Savoy Theatre

1515 Bedford Avenue,
Brooklyn, NY 11216

Unfavorite 7 people favorited this theater

Showing 24 comments

theatrefan on February 24, 2015 at 11:20 am

What an ugly new building! They at lease could have kept the lobby like the RKO 81st St & Filmore East, but that’s progress I suppose.

Metropolite on February 24, 2015 at 5:12 am

This will replace the theatre.

Mushdog on February 28, 2014 at 5:59 pm

Sadly, this theater (The Fox Savoy) is being demolished as I type this. I have taken a photographs, to come.

LuisV on November 21, 2013 at 10:00 am

This link has a photo of the facade:

LuisV on November 21, 2013 at 9:59 am

I am sorry to announce that the theater is indeed slated to be demolished and replaced by a religious structure (a Synagogue and a 114 unit apartment tower). Very sad. Usually, a church saves these obsolete beauties but here it is destroying it. The facade looked worthy of landmarking but alas it never was. Farewell!

dome1345 on August 10, 2013 at 6:04 pm

its still not demolished i pass there every sunday to go to church i dint even see trucks.

J_Dousmanis on April 17, 2013 at 9:33 pm

Hi, Sorry to say this, but there is a NYC department of buildings permit posted in window to left of theater entrance. The permit allows all interior partitions to be removed. I visited for a friend who has an architectural ornaments business. Whole interior has been gutted out. Ceiling, walls, seats all gone. Just large piles of plaster and bricks. Shortly additional permits will be issued allowing the demolition of rest of building. I had visited savoy in 80’s 90’s and again after 2000 when Rev. Armstrong was the pastor. Each time I was there it always looked like it needed major work which they could not afford. I use to do repair work in projection rooms of the small independent theaters, these old theaters were a good source of cheap parts. For the record NYC in 1943 had over 570 theaters in operation. Today only a hand full are still in operation and some of them are only part time. Also in Brooklyn the old Regent theater (aka Slave) may have been sold. It may be next on hit list of developers. John D.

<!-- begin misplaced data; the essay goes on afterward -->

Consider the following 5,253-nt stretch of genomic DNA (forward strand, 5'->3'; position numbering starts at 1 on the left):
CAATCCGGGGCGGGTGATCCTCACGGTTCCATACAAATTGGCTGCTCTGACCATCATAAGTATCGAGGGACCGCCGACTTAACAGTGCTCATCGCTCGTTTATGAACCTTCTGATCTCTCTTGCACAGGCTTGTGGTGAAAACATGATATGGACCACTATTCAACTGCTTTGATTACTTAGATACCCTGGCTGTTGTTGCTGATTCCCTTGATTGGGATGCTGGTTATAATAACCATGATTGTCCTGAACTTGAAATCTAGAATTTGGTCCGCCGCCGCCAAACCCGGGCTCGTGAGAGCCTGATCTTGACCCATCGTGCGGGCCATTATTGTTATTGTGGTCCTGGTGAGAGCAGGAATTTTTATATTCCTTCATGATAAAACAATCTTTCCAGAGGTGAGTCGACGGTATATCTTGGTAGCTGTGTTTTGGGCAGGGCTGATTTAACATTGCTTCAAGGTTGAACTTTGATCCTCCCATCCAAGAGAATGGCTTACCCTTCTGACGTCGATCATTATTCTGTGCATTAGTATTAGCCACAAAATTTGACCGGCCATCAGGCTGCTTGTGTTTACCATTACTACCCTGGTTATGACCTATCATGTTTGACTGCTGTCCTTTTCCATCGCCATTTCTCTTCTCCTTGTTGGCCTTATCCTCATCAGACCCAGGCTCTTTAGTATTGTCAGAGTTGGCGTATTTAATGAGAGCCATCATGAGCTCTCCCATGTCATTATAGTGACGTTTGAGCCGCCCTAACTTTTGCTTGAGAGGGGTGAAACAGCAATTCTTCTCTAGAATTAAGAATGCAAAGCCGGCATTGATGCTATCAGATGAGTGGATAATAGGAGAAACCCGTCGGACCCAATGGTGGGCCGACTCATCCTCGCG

Matt Lambros
Matt Lambros on April 10, 2013 at 11:13 am

Ed – I’m working on it.

Ed Solero
Ed Solero on April 7, 2013 at 6:04 pm

Matt, I know it’s not necessarily your thing to photograph adapted-use theaters, but were you ever inside the Savoy with your camera?

Matt Lambros
Matt Lambros on April 4, 2013 at 11:05 am

It’s currently being demolished.

Nicholas Vargelis
Nicholas Vargelis on April 3, 2013 at 12:01 pm

I went by the theater today. The Church is gone, store fronts boarded up and there is an “ X ” painted on the front of the building, apparently to signal fire-fighters not to go inside…

Also a construction worker with a hard hat and harness walked out. Plus it appears the fire-escapes on the north side have been torn out recently.

Anyone have any information as to what is happening to the building ???

Brad Smith
Brad Smith on May 5, 2012 at 2:59 pm

Click here for an exterior view of the Savoy Theatre in 1929.

kencmcintyre on December 4, 2008 at 6:23 pm

Street ad seen in this 1946 Life photo:

BoxOfficeBill on September 11, 2008 at 8:00 am

The color picture of the interior is excellent.